Companies have been investing in female leadership through various ‘empowerment’ type programmes, including having a mentor, for many years now and yet still there is a lack of senior female leaders. A report from Reed Smith* analysing the effectiveness of various `women`s initiatives’ found that sponsorship programmes are the most effective way of enabling women to more senior roles. Various books and articles also suggest that sponsorship is the way forward.
So what is a sponsor and how do they differ from a mentor?
There is confusion between the two and a mentor may play a sponsorship role. A sponsor goes beyond the social, emotional and personal development provided by many mentors. Sponsorship is focused on advancement and predicated on power. They are able to influence decision-making and can propel a protégé to the top of a candidate list. Sponsorship is particularly beneficial to women because they, unlike men, are notoriously bad at promoting themselves. They think hard work speaks for itself. A sponsor can help a woman by making sure that it’s not just about what they produce, but also who knows about the work they do and that they take the credit for it.
Formal vs. Informal Sponsorship
The idea behind a formal – as opposed to informal – sponsorship arrangement is to increase fairness and transparency. One key problem is that when left to themselves, sponsors tend to champion protégés who are carbon copies of themselves. As University of Leicester Professor Hilary Sommerlad puts it: ‘Who are the powerful people in most of these organisations? On the whole, they are middle-class white men and they tend to back young, middle-class white men.’ A study published by the Centre of Work Life Policy and the Harvard business review, reports that 64% of men at VP level and above are hesitant to have a one on one meeting with a junior woman. In turn junior women often avoid close contact with senior men. If women try to cultivate a close relationship with a male sponsor they risk being the target of workplace gossip. Hence the need for formal programmes which allow for transparency about the pairings.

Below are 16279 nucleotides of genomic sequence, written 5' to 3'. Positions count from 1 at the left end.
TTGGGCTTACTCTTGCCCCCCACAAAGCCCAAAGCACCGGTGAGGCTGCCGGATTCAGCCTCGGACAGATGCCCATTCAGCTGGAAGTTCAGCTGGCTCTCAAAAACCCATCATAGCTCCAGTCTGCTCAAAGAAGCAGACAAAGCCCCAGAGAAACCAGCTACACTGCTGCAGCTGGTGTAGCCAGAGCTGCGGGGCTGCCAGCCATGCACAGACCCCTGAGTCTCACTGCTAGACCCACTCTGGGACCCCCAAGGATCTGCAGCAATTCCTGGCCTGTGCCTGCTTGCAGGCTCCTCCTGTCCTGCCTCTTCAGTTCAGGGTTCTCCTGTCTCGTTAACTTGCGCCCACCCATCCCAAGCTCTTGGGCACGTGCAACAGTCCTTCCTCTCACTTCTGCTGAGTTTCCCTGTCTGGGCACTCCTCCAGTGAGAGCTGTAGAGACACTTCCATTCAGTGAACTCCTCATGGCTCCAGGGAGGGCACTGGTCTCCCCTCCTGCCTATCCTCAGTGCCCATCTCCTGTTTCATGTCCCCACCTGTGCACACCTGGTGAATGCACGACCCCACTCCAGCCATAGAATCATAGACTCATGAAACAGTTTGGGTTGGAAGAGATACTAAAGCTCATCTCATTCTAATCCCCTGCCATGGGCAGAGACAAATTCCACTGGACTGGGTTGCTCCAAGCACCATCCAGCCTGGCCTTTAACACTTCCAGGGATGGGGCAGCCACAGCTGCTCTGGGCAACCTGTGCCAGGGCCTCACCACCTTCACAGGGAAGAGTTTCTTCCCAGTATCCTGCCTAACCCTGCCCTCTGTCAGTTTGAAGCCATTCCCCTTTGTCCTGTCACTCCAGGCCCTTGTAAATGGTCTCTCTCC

- The Sponsor Effect research shows that 70% of men and 68% of women who have a sponsor are satisfied with their career advancement.
- Of those without sponsors only 57% are satisfied with their career progress
- Women with sponsors are 52% more likely to progress up the pipeline
- Men are 46% more likely than women to have a sponsor.
- Engages senior men with high potential women
- Educates leadership team about unconscious bias
- Provides more female role models
- Leadership team given responsibility for female advancement.
How to get started with a Sponsorship Programme
1. Identify your high potential women
Sponsees are more than high-potential; they are the role models for future generations. They are at all levels within the organisation. What they have in common is the ability to lead authentically. Matching these women with the right sponsor will create opportunities for themselves, their sponsor and the business. Sponsees are a source of information for their sponsor as well advocating for and seeking new opportunities for them. The sponsee-sponsor relationship is symbiotic – they must both help each other if the relationship is to be beneficial to both parties.
2. Identify your pool of sponsors
Sponsors are those that hold a position of influence within the hierarchy, and will have the following traits. They:
- Have good communication skills and are convinced that enabling women to progress is good for business
- Are networkers who understand that promoting others benefits their own personal brand
- Can navigate the politics of the organisation on behalf of their sponsee while providing ’fire cover’ to allow them to take more risks.
3. Create measurable targets
Targets are agreed during the pre-work phase of sponsorship. As well as measuring increased levels of opportunity and promotion they reflect changing attitudes on female advancement and inclusivity. Successful sponsorship is measured by the performance of the sponsor, emphasising that the issue of female advancement is a management issue. To learn more about how to create a sponsorship programme, please get in touch with Carole Gaskell on +44 (0)1628 488990 or Carole@fullpotentialgroup.com.
Source: Grant Thornton International Business Report 2014 The Law Society Gazette:’ A helping hand: sponsorship programmes’: Marialuisa Taddia Sponsor Effect2.0: Road Maps for Sponsors and Protégés; Centre for Talent Innovation *Gender Balancing; A guide to making Diversity in leadership happen: Reed Smith